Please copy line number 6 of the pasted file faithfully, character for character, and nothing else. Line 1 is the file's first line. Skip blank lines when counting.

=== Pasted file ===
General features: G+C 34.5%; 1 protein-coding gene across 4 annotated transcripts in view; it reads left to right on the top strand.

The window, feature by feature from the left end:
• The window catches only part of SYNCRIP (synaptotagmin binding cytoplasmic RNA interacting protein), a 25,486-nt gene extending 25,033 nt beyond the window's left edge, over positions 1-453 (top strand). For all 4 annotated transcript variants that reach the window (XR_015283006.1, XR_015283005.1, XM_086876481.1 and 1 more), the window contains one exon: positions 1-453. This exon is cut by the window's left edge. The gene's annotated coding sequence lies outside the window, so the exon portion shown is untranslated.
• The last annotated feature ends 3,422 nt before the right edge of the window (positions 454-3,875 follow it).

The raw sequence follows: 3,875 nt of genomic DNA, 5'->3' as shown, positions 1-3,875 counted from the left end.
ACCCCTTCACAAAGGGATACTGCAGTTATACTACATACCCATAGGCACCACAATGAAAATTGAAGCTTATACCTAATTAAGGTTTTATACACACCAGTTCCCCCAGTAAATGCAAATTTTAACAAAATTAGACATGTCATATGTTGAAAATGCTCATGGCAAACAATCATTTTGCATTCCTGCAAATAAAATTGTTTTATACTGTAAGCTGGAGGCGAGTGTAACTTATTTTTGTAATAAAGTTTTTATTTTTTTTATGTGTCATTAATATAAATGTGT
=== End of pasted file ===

ACCCCTTCACAAAGGGATACTGCAGTTATACTACATACCCATAGGCACCACAATGAAAATTGAAGCTTATACCTAATTAAGGTTTTATACACACCAGTTCCCCCAGTAAATGCAAATTTTAACAAAATTAGACATGTCATATGTTGAAAATGCTCATGGCAAACAATCATTTTGCATTCCTGCAAATAAAATTGTTTTATACTGTAAGCTGGAGGCGAGTGTAACTTATTTTTGTAATAAAGTTTTTATTTTTTTTATGTGTCATTAATATAAATGTGT